CME Article: Characteristics of Syncope Admissions Among Hospitals of Varying Teaching Intensity
AbstractObjectives: Previous work suggests that hospitals’ teaching status is correlated with readmission rates, cost of care, and mortality. The degree to which teaching status is associated with the management of syncope has not been studied extensively. We sought to characterize the relation between teaching status and inpatient syncope management.
Methods: We created regression models to characterize the relation between teaching status and cardiac ischemic evaluations (cardiac catheterization and/or stress test) during syncope admissions. Admissions with a primary diagnosis of syncope in Maryland and Kentucky between 2007 and 2014 were included.
Results: The dataset included 71,341 syncope admissions at 151 hospitals. Overall, 15% of patients had an ischemic evaluation. There was a significantly lower likelihood of an ischemic evaluation at major teaching hospitals relative to nonteaching hospitals (adjusted odds ratio 0.75, 95% confidence interval 0.71–0.79), but a higher likelihood of an ischemic evaluation at minor teaching hospitals (adjusted odds ratio 1.21, 95% confidence interval 1.16–1.25).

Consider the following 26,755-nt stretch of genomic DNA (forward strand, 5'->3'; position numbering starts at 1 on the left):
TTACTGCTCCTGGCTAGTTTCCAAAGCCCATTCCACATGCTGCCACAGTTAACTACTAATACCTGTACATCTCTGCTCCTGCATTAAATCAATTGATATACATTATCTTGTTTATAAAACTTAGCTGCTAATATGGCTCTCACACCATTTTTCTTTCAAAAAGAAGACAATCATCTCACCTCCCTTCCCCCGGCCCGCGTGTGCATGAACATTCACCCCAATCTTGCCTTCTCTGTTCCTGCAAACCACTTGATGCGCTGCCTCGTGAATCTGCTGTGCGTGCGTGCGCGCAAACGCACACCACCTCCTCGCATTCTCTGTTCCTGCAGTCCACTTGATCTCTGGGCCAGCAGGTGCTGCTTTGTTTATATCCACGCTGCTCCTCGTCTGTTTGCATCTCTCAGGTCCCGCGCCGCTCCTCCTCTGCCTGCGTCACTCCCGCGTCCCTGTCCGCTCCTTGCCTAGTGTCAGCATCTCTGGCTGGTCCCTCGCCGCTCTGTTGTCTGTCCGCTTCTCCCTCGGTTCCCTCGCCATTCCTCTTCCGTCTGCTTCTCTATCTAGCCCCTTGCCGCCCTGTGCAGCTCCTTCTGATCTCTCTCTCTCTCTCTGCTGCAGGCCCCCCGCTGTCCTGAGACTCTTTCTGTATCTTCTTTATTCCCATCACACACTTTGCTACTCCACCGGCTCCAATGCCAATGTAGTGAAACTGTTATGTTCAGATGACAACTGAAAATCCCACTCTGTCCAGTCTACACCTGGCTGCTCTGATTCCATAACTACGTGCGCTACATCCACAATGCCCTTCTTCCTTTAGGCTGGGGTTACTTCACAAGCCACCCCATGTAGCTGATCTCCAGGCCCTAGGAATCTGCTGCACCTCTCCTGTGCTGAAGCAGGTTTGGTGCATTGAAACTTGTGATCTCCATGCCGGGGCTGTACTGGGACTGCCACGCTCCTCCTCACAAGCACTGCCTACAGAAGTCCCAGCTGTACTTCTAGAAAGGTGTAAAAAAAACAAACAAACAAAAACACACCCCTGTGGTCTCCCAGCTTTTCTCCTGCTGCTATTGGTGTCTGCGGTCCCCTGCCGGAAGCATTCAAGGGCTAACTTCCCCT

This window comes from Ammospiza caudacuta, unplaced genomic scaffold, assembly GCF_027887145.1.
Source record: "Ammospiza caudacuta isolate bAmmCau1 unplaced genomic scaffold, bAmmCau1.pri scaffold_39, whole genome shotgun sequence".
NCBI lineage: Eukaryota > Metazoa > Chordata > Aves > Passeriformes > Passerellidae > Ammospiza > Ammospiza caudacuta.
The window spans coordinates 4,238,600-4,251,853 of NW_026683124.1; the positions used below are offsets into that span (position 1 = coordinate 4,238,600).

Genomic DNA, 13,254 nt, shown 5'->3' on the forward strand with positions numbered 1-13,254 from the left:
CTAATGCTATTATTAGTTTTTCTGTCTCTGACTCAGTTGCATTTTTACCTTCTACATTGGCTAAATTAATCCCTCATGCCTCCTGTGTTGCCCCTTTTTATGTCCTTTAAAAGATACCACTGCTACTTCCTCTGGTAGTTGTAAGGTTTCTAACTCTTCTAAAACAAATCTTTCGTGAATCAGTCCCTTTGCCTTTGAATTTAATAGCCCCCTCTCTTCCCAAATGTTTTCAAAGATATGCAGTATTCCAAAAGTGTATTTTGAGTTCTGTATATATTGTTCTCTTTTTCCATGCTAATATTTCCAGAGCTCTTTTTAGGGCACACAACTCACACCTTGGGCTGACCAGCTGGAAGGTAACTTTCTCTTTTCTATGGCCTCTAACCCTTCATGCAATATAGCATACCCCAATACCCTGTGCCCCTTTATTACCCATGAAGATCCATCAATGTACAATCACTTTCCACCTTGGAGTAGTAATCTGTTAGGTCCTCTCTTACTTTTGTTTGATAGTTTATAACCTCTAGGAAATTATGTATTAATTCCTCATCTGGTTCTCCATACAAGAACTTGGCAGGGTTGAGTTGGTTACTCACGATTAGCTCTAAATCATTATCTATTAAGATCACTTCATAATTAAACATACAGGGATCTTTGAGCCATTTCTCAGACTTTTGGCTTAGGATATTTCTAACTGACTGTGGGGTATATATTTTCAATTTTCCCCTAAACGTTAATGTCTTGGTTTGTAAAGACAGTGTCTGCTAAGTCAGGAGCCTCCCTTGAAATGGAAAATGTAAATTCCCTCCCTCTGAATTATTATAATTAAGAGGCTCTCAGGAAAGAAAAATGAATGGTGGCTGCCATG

Conclusions: By definition, the syncope admissions included were unexplained or idiopathic cases, and thus likely to be lower-risk syncope cases. Those with a known etiology are coded by the cause of syncope, as dictated by coding guidelines. It is likely that many of these ischemic evaluations represent low-value care. Financial incentives and processes of care at major teaching hospitals may be driving this trend, and efforts should be made to better understand and replicate these at minor teaching and nonteaching hospitals.
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